Last-minute holiday ideas for the literary
You’re down to the wire. It’s only a few days until Christmas, and you have yet to get that book lover in your life a gift. Maybe it’s your husband who nightly reads military history. Maybe your 9-year-old can’t get enough of the Hardy Boys. Maybe your teenage niece is reading anything she can get her hands on.
You could buy these loved ones books, of course, but giving a book is risky unless you know the specific title desired. All bibliophiles love books, but not just any book, and those of us who regard books as one of the three chief pleasures of civilization, the other two being coffee and hot showers, can be picky about what we read. Besides, what if that person has already read or owns the book? No — buying a book for an inveterate reader is as touch-and-go as investing in the “Jeff Minick Bermuda Fund.” (Donations may be sent to this newspaper c/o the editor.)
Here I will make one exception of genre: Books about books generally delight readers, because these volumes send those readers off to the bookshop or library to track down recommended titles. By these, I mean books like James Mustich’s 1,000 Books To Read Before You Die, 501 Must-Read Books, a compilation put together by editor Emma Beare, or Michael Dirda’s Book by Book: Notes on Life and Reading, which is a delightful amalgam of this great critic’s thoughts on living and literature.
Now let’s consider some ideas for both gifts and stocking stuffers.
First, go to your local bookstore if you are lucky enough to have one in your town. (If you want to keep that bookshop in your town, you need to shop there.) Poke around. You might find some of the stocking stuffers mentioned below, a book that could delight even the fussiest of readers, or some other unexpected surprise.
No luck? No problem. Because the one gift that always delights any reader is a store gift card. Give them that, and they receive the pleasures of browsing the shelves, selecting the book they want, and carrying it home to read.
But let’s say you want to give something more personal in addition to, or in lieu of, the gift card. Here are just a few ideas.
First, especially for heavy-lifting bookies, consider a nice notebook or journal, not for recording the daily events but for setting down the titles of books read, the authors, and a few comments. Remind the recipient that George Vanderbilt of Biltmore House fame recorded the books he read from the age of 12 until his death and that someday some great-great-grandchild may treasure the list her own ancestor created so long ago. Including a good pen with the journal would be a nice touch.
Next up are the stocking-stuffers with themes from literature: coffee mugs with quotes emblazoned on them, T-shirts and socks, stationary, magnets for the refrigerator, tote bags, games, pictures, even wallpaper and umbrellas. Again, shop at your local bookshop, and if you can’t find your heart’s desire there, then hit the Internet. You can browse sites like Amazon or explore others like The Literary Gift Company.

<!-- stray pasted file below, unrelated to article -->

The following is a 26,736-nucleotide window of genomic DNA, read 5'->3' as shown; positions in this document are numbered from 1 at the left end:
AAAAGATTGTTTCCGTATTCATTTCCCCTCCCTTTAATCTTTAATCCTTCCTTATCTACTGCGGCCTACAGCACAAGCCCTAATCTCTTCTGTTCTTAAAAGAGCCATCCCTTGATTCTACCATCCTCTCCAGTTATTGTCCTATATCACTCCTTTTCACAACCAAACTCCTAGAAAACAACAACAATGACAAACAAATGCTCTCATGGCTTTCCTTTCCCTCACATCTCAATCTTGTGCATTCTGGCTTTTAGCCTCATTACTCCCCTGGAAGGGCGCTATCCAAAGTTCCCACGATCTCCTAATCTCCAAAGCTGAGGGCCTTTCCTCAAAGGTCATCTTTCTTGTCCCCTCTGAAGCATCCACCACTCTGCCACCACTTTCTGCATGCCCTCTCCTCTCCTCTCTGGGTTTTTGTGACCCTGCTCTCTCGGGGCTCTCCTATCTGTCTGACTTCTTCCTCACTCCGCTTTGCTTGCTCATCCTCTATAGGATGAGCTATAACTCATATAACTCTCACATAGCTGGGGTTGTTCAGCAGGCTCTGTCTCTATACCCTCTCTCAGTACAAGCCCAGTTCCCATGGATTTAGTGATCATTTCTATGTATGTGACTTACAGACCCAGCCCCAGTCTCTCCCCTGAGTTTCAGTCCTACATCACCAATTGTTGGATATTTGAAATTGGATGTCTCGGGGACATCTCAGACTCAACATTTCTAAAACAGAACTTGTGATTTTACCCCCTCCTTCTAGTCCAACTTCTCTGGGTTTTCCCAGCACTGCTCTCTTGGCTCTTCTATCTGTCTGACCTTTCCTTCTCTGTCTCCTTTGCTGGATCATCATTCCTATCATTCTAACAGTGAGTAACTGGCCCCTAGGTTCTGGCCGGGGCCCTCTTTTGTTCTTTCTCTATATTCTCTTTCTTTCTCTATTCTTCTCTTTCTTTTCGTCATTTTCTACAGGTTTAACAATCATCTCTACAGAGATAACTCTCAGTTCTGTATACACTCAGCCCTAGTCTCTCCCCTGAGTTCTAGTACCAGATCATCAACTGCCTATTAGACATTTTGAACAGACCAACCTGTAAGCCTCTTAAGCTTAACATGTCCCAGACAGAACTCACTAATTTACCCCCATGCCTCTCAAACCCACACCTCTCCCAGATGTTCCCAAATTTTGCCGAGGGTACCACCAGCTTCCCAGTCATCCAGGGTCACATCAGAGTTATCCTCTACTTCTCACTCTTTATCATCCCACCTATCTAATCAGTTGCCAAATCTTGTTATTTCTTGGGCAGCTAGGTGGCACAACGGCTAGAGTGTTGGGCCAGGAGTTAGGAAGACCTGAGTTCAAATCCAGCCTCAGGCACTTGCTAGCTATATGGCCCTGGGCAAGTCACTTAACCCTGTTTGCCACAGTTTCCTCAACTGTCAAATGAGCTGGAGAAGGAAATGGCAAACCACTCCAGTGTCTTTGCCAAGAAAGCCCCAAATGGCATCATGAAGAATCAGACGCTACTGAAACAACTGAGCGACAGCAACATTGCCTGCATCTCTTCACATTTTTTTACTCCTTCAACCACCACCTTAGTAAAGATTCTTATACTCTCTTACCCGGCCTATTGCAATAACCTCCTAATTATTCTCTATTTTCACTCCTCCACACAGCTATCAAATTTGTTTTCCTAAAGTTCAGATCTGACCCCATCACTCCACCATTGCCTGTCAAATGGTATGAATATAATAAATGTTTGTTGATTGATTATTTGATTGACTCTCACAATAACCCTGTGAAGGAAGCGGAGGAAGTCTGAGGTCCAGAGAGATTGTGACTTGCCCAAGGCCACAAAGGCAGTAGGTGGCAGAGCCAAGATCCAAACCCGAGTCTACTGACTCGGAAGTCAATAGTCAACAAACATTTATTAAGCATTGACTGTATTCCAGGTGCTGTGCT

To illustrate the wide range of such gifts available to you, let’s turn to Turtle Point Press and their release of what they call The Divining Poets Series. These are packets of quotable cards from Rumi and Emily Dickinson. They may be used to inspire, to provoke the reader into thought, or for memorization. The sets include a small stand so that owners may display a particular quote in a special place.
Want to up the stocking-stuffer idea into a major gift? Buy a large Christmas bag meant for gifts, throw in some of the stocking stuffers, add tea or special coffee, edible treats of all kind, some holiday candy, and if appropriate, a bottle of wine or spirits. Top it off with a Dickensian card and that gift card to the bookshop, and you just made your booklover’s Christmas morning.
Another idea, without spending a penny: Institute a read-aloud as your gift. Set aside a certain time, daily or weekly, and promise to read with your lit-lover. Lots of poetry is better when given voice. Go back and find some old authors, and give them a try: the works of Stephen Vincent Benet, whose “The Devil and Daniel Webster” brings both American history and entertainment to the family; the rollicking verse of Rudyard Kipling, or his “Just So Stories;” some of the short stories of O’Henry; the essays of E.B. White or Joseph Mitchell of Down In The Old Hotel fame. Read with élan, even stories like Winnie-the-Pooh or The Wind in the Willows can bring smiles and pleasure to adults and children alike.
A friend of mine has written a book, and to help her edit it, she reads it aloud to me by phone twice a week while we both look at a copy of the text. She reads 45 minutes or so, stopping when I have a question or she wishes to make a change, and this reading over the last month or so has become one of the highlights of my week. It slows me down, the text delivered by her voice delights because both are so perfectly matched, and having to focus my attention on this one project somehow relaxes me.
Here’s to a grand holiday season to all you readers out there and to those you love! Best wishes and blessings to all of you.